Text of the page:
Where to look when you are about to book

Conferences & Events


Is it all about location, location, location? Government Business provides a holistic analysis of what the public sector should look for when booking facilities for conferences and events Many cities claim to be the ideal venue destination, and many facilities encourage clients to look no further then their array of offerings – but what exactly should someone be looking for when seeking to book an event for their company or organisation? It it all about best value for money? Is simple best? Can scenery be overlooked? Or are the views all that matter? The answer comes down to the purpose of the meeting and the rest becomes easy. The days when clients were happy to sign off expenditure without question of its relevance are over. Every penny has become accountable and there is a determination to optimise every minute of venue hire time. For the events sector, this has led many to make their offerings cheaper. For others, it has meant singling in on one aspect of its offerings that will make future clients book their facilities – and it is these specialities which you should be encouraged to seek. THE SCENIC ROUTE Particularly at this time of the year – July, August, September – there is an understandable appeal to conferencing venues which have just as much to enjoy outside as in. While the event or meeting can take place inside or outside, depending on weather, purpose and preference, there is something about a picturesque setting that draws in clients, particularly if the event is being hosted over a number of days with spare time allotted for exploring the surrounding areas. Price and availability are key factors in decision making, but research has shown that, more often than not, location is given higher preference when choosing a meeting venue. Places to walk, explore and spend time

outside of the venue lead many clients to places such as Brighton and other seaside locations. Frequently heralded as the sunniest place in the UK, Brighton’s Eastbourne setting presents a premier conference destination on the south coast. Just an hour and a half from London, the iconic white chalk cliffs of Beachy Head and the acres of spectacular South Downs National Park countryside that surround it are just two images that come to mind. Darren Johnson, Convention Bureau sales manager at Visit Brighton, who work in and alongside Eastbourne, said: “Coastal destinations are particularly popular with city-wide events, often spanning two or three days. The close proximity of venues, hotels and leisure offerings are a real plus, creating a ‘one-stopshop’ style destination focused product for both the business and leisure traveller. This destination package often comes with the mutual cooperation of city stakeholders that give the ability to provide delegates with a real ‘wow’ factor.” Peter Hampson, director of the British Resorts & Destinations Association, also explains that: “According to the United Kingdom Tourism Statistics (2008), the volume of overnight business trips to the UK coast is estimated at around 3.3 million a year, bringing with it an estimated spend of just under half a billion pounds. Of course, coastal resorts have not been immune to recent economic pressures but nonetheless, these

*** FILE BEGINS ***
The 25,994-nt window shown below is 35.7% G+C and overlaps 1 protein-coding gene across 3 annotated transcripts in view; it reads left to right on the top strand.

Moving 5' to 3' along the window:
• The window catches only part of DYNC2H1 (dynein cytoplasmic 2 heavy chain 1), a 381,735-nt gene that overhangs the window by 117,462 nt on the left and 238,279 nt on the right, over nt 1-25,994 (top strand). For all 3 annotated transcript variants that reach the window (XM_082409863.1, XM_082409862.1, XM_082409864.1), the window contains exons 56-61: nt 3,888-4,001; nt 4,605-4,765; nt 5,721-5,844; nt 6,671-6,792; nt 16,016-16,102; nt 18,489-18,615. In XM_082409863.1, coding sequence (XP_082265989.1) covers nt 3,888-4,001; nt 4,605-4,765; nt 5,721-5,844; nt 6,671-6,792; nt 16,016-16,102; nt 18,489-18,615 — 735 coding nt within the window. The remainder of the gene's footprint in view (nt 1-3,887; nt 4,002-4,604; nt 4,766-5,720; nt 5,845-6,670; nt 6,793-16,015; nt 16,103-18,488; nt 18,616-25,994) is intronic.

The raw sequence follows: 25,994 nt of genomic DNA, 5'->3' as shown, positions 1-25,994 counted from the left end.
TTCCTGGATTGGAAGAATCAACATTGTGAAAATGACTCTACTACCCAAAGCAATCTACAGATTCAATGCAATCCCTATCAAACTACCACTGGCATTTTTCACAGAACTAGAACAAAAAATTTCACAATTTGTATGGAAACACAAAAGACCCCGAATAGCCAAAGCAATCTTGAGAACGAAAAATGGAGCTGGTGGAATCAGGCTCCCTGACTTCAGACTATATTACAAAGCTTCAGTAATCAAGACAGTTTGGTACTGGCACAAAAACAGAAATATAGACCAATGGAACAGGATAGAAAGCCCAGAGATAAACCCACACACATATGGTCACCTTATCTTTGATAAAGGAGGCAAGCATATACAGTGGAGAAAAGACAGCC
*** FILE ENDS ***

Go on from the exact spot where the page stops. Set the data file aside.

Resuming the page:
figures clearly illustrate the scale and worth of business tourism in seaside resort towns.” The promise of fresh sea air and a relaxed ambiance has always been a natural draw for visitors to the British coast. Much of the popularity stems from the connotation of coastal areas as relaxing, a trip of escaping the busy normalities of daily work. Many less formal events will involve staff undertaking fun, social and interactive activities – such as team building exercises. CONSIDERING CULTURE If the seaside is not quite the location that is desired, there is plenty to be gained from choosing to have a meeting, conference or event in a cultural hot spot. Arena and Convention Centre Liverpool (ACC Liverpool) is a state-of-the-art, international conference centre situated at the heart of Liverpool’s Waterfront and just a stone’s throw from the popular Albert Dock area, which has revolutionised the city’s conference offering since it opened in 2008. As the city of The Beatles, UNESCO World Heritage site and host of the International Festival for Business in 2014 and 2016, culture is one thing that Liverpool has never lacked. Liverpool is a world-class destination for both leisure and business travellers, with more national museums than any other UK city outside of London. What is less well known is that all of these museums can be !

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The North West’s First Pay Per Minute Meeting Rooms Everything is free inside except for the time you spend

Exclusive Use Cotswold Barn For Conferences & Product Launches Nea r M4

All of Ziferblat’s themed meeting rooms include:

15% off your booking by quoting: ZIFGB01 in your enquiry

● Unlimited tea, coffee, soft drinks, cakes, biscuits, cookies, brownies, breads, cereals, fruits and snacks. ● Super fast Wi-Fi ● Free projection equipment and flip charts

Locations: Ziferblat Albert Dock, Liverpool Ziferblat Edge Street, Manchester For booking enquiries contact: 07500 555 125

Lea, Malmesbury, Wiltshire. SN16 9NH 01666 823499





THE PLEASURE OF YOUR COMPANY “The Loveliest Castle in the World” is the perfect venue for your next business meeting, just an hour from London. • Well-appointed meeting rooms

• Luxury accommodation

• Beautiful, tranquil surroundings

• Banqueting facilities

+44 (0)1622 767855 | |